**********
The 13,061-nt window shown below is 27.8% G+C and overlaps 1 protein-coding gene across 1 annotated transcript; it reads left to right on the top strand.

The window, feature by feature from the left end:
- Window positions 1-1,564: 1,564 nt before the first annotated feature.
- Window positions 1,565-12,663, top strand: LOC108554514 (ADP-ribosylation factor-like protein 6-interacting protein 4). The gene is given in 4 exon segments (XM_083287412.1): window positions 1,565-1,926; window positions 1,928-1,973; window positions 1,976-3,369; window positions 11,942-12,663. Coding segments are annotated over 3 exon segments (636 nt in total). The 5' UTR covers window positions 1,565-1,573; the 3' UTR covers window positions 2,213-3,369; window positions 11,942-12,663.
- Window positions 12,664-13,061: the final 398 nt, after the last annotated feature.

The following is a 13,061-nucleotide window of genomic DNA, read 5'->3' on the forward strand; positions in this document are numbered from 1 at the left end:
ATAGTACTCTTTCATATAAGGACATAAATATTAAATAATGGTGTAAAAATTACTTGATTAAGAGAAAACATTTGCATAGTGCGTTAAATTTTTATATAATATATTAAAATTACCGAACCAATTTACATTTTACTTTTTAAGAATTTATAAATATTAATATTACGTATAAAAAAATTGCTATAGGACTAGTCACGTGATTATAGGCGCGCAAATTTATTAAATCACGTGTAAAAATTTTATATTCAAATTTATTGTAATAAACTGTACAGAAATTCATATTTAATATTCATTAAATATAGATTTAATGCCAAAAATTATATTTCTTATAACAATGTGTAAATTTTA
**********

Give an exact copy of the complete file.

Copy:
The 13,061-nt window shown below is 27.8% G+C and overlaps 1 protein-coding gene across 1 annotated transcript; it reads left to right on the top strand.

The window, feature by feature from the left end:
- Window positions 1-1,564: 1,564 nt before the first annotated feature.
- Window positions 1,565-12,663, top strand: LOC108554514 (ADP-ribosylation factor-like protein 6-interacting protein 4). The gene is given in 4 exon segments (XM_083287412.1): window positions 1,565-1,926; window positions 1,928-1,973; window positions 1,976-3,369; window positions 11,942-12,663. Coding segments are annotated over 3 exon segments (636 nt in total). The 5' UTR covers window positions 1,565-1,573; the 3' UTR covers window positions 2,213-3,369; window positions 11,942-12,663.
- Window positions 12,664-13,061: the final 398 nt, after the last annotated feature.

The following is a 13,061-nucleotide window of genomic DNA, read 5'->3' on the forward strand; positions in this document are numbered from 1 at the left end:
ATAGTACTCTTTCATATAAGGACATAAATATTAAATAATGGTGTAAAAATTACTTGATTAAGAGAAAACATTTGCATAGTGCGTTAAATTTTTATATAATATATTAAAATTACCGAACCAATTTACATTTTACTTTTTAAGAATTTATAAATATTAATATTACGTATAAAAAAATTGCTATAGGACTAGTCACGTGATTATAGGCGCGCAAATTTATTAAATCACGTGTAAAAATTTTATATTCAAATTTATTGTAATAAACTGTACAGAAATTCATATTTAATATTCATTAAATATAGATTTAATGCCAAAAATTATATTTCTTATAACAATGTGTAAATTTTA